Polytetrafluoroethylene (PTFE), more commonly known as Teflon today, was discovered accidentally in a DuPont laboratory more than 80 years ago.

One of the most commonly used polymers in recent decades, PTFE was the result of an attempt by Roy Plunkett of the New Jersey laboratories of DuPont to make a new chlorofluorocarbon refrigerant. During this process the tetrafluoroethylene gas in its pressure bottle stopped flowing before the bottle’s weight had dropped to the point of signalling ‘empty’.

When Plunkett measured the amount of gas by weighing the bottle, he became curious about the source of the weight. Upon sawing the bottle apart, he noticed a waxy and slippery white coating on the inside. On analysis, the substance was shown to be perfluoroethylene.

Kinetic Chemicals patented the new fluorinated plastic in 1941, and registered the Teflon trademark in 1945.

By 1948, DuPont, which formed Kinetic Chemicals in partnership with General Motors, was producing over 900 tons of Teflon brand PTFE each year. Over the next decade, Teflon was used as coating for non-stick cookware and quickly became a household name with patented brands such as Tefal and Happy Pan.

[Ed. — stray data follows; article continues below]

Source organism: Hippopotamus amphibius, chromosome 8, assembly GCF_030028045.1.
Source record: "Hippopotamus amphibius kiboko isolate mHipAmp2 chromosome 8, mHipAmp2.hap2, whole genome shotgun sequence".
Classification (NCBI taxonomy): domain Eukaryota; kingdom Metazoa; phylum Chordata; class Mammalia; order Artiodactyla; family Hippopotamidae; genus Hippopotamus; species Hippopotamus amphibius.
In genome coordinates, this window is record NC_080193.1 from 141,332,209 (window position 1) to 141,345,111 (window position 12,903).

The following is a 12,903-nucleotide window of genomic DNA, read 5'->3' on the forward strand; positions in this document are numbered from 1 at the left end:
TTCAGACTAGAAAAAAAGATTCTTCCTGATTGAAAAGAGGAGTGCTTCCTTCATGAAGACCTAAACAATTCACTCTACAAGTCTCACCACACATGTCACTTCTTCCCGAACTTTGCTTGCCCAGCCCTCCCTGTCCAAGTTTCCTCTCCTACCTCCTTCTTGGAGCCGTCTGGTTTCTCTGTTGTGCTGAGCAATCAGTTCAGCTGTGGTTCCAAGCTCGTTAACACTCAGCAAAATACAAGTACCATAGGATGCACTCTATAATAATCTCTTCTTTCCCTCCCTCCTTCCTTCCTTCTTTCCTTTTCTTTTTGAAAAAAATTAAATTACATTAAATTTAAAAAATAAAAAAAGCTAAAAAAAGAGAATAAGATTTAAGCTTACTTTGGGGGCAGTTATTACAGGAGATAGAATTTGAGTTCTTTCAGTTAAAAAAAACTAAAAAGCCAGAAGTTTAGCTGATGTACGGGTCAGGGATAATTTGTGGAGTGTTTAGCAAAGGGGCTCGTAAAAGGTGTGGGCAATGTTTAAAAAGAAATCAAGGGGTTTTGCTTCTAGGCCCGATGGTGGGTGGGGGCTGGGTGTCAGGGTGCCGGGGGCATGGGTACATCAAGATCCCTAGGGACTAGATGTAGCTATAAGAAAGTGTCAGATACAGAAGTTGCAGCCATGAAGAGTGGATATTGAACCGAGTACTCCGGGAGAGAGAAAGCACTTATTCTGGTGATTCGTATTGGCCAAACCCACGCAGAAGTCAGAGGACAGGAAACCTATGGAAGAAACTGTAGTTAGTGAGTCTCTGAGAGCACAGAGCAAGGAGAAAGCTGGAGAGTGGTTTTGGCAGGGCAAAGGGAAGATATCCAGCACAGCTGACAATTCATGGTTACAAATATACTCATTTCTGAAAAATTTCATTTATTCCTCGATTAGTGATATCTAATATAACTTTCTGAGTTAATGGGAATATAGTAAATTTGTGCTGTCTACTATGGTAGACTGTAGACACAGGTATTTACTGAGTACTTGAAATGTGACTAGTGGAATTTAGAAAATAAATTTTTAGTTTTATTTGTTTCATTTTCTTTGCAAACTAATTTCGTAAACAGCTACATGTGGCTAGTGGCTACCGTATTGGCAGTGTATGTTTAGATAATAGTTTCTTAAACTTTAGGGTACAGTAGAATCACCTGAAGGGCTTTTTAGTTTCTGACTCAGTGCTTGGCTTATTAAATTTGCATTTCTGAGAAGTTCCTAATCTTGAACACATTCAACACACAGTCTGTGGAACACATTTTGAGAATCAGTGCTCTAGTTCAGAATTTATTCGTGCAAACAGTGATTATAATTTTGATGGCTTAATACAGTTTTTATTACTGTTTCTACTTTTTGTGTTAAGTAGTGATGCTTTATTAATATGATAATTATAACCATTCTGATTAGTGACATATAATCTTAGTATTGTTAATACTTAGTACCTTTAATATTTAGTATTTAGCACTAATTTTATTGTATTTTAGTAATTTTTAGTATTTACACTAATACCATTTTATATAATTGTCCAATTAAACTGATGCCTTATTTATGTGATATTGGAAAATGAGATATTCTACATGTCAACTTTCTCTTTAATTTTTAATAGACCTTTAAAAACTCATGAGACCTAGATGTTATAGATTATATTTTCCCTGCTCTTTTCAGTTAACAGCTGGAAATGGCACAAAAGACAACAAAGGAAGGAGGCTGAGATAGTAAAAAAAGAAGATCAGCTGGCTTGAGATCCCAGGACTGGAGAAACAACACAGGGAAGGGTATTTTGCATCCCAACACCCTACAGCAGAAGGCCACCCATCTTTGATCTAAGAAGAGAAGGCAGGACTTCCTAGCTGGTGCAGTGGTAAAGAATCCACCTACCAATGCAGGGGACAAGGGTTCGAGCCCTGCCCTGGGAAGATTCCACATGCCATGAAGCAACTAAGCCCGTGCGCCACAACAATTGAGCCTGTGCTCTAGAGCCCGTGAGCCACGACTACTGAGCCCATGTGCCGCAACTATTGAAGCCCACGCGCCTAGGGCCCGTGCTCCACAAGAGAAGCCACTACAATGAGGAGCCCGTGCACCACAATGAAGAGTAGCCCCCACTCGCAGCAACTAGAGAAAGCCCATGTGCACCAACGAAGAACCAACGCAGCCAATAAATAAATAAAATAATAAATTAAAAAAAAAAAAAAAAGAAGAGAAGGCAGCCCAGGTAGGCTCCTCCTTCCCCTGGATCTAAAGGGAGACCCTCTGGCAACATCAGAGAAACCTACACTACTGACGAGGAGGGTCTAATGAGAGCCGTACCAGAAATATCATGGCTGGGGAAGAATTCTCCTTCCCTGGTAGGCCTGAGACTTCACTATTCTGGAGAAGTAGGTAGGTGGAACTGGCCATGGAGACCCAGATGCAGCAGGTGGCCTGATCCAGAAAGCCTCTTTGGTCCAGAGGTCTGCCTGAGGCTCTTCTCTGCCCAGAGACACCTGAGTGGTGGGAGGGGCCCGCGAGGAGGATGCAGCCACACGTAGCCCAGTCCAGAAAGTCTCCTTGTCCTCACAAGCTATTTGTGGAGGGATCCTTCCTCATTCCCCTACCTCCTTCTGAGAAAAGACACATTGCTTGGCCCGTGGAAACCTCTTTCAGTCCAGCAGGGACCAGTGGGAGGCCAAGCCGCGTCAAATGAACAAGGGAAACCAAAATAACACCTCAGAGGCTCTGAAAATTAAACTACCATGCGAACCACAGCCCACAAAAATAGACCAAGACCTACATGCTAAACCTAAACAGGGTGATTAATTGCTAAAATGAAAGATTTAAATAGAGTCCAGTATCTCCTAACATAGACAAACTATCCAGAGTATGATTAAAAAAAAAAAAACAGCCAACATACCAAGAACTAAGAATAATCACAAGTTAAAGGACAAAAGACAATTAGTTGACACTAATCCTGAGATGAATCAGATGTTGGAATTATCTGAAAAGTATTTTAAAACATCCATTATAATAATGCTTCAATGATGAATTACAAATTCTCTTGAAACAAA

Thanks to its excellent dielectric properties, especially at high radio frequencies, it was used as an insulator in connector assemblies and cables as well as in printed circuit boards used at microwave frequencies.

PTFE has a broad industrial application too thanks to its low friction and high chemical resistance; it is used for bushes, washers, gaskets, seals, slide plates, valve seats and tooling pins among many more.

Allplastics Engineering has been machining PTFE components over the last 44 years for a diverse range of industries including food, packaging, pharmaceutical, chemical, materials handling and transport.

For special applications where virgin PTFE is not suitable, Allplastics can provide glass filled, carbon filled and bronze filled PTFE. If the PTFE is required to be bonded to steel, a chemically etched surface can be requested on one side of the sheet.

Key features of PTFE include superior chemical resistance; high temperature use up to 260°C; lowest co-efficient of friction; physiologically inert material; excellent electrical properties; and ability to deform (flow) under high loads.